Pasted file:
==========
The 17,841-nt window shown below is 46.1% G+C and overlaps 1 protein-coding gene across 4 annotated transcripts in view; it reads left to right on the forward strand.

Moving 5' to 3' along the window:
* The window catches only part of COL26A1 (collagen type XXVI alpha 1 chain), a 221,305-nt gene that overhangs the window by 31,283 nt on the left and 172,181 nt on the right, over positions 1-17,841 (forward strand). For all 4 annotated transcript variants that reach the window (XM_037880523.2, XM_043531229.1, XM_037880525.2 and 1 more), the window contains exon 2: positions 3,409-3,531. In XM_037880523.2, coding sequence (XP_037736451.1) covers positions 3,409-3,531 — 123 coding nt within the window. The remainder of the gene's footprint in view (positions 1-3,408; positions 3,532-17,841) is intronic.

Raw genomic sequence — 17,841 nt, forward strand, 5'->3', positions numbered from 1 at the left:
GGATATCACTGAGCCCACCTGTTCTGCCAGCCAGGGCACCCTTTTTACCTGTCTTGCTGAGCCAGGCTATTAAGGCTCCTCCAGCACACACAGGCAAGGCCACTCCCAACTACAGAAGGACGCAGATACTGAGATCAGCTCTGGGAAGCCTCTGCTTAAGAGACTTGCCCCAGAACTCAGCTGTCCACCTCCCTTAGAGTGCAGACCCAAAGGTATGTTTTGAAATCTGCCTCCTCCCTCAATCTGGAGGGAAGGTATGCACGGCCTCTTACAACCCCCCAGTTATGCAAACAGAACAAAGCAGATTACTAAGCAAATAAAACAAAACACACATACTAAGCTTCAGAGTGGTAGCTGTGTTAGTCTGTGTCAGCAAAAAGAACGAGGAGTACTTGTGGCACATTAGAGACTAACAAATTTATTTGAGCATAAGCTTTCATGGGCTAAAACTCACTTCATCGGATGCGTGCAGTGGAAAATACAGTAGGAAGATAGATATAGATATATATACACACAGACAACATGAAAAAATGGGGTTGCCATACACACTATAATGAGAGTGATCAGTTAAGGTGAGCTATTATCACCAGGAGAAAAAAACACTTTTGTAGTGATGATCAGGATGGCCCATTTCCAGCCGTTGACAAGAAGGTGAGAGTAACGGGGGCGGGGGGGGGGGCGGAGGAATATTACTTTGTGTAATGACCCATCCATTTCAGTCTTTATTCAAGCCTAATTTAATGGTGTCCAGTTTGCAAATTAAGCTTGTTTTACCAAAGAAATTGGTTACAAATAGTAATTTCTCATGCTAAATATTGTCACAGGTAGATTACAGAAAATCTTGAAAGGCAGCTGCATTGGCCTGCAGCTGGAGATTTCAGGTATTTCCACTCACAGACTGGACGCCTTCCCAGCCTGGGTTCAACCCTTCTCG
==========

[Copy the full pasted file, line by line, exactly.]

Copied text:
The 17,841-nt window shown below is 46.1% G+C and overlaps 1 protein-coding gene across 4 annotated transcripts in view; it reads left to right on the forward strand.

Moving 5' to 3' along the window:
* The window catches only part of COL26A1 (collagen type XXVI alpha 1 chain), a 221,305-nt gene that overhangs the window by 31,283 nt on the left and 172,181 nt on the right, over positions 1-17,841 (forward strand). For all 4 annotated transcript variants that reach the window (XM_037880523.2, XM_043531229.1, XM_037880525.2 and 1 more), the window contains exon 2: positions 3,409-3,531. In XM_037880523.2, coding sequence (XP_037736451.1) covers positions 3,409-3,531 — 123 coding nt within the window. The remainder of the gene's footprint in view (positions 1-3,408; positions 3,532-17,841) is intronic.

Raw genomic sequence — 17,841 nt, forward strand, 5'->3', positions numbered from 1 at the left:
GGATATCACTGAGCCCACCTGTTCTGCCAGCCAGGGCACCCTTTTTACCTGTCTTGCTGAGCCAGGCTATTAAGGCTCCTCCAGCACACACAGGCAAGGCCACTCCCAACTACAGAAGGACGCAGATACTGAGATCAGCTCTGGGAAGCCTCTGCTTAAGAGACTTGCCCCAGAACTCAGCTGTCCACCTCCCTTAGAGTGCAGACCCAAAGGTATGTTTTGAAATCTGCCTCCTCCCTCAATCTGGAGGGAAGGTATGCACGGCCTCTTACAACCCCCCAGTTATGCAAACAGAACAAAGCAGATTACTAAGCAAATAAAACAAAACACACATACTAAGCTTCAGAGTGGTAGCTGTGTTAGTCTGTGTCAGCAAAAAGAACGAGGAGTACTTGTGGCACATTAGAGACTAACAAATTTATTTGAGCATAAGCTTTCATGGGCTAAAACTCACTTCATCGGATGCGTGCAGTGGAAAATACAGTAGGAAGATAGATATAGATATATATACACACAGACAACATGAAAAAATGGGGTTGCCATACACACTATAATGAGAGTGATCAGTTAAGGTGAGCTATTATCACCAGGAGAAAAAAACACTTTTGTAGTGATGATCAGGATGGCCCATTTCCAGCCGTTGACAAGAAGGTGAGAGTAACGGGGGCGGGGGGGGGGGCGGAGGAATATTACTTTGTGTAATGACCCATCCATTTCAGTCTTTATTCAAGCCTAATTTAATGGTGTCCAGTTTGCAAATTAAGCTTGTTTTACCAAAGAAATTGGTTACAAATAGTAATTTCTCATGCTAAATATTGTCACAGGTAGATTACAGAAAATCTTGAAAGGCAGCTGCATTGGCCTGCAGCTGGAGATTTCAGGTATTTCCACTCACAGACTGGACGCCTTCCCAGCCTGGGTTCAACCCTTCTCG